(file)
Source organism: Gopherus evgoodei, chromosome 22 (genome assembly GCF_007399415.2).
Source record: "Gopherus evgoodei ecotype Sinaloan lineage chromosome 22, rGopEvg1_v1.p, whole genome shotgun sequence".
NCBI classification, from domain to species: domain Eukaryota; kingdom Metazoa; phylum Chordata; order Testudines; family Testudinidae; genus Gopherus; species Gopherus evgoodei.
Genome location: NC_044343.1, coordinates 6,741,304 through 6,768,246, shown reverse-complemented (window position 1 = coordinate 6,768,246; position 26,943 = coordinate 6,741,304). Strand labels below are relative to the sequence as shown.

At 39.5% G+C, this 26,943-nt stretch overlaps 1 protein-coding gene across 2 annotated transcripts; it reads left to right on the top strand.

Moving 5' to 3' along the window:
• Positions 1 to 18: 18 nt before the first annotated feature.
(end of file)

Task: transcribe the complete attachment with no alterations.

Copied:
Source organism: Gopherus evgoodei, chromosome 22 (genome assembly GCF_007399415.2).
Source record: "Gopherus evgoodei ecotype Sinaloan lineage chromosome 22, rGopEvg1_v1.p, whole genome shotgun sequence".
NCBI classification, from domain to species: domain Eukaryota; kingdom Metazoa; phylum Chordata; order Testudines; family Testudinidae; genus Gopherus; species Gopherus evgoodei.
Genome location: NC_044343.1, coordinates 6,741,304 through 6,768,246, shown reverse-complemented (window position 1 = coordinate 6,768,246; position 26,943 = coordinate 6,741,304). Strand labels below are relative to the sequence as shown.

At 39.5% G+C, this 26,943-nt stretch overlaps 1 protein-coding gene across 2 annotated transcripts; it reads left to right on the top strand.

Moving 5' to 3' along the window:
• Positions 1 to 18: 18 nt before the first annotated feature.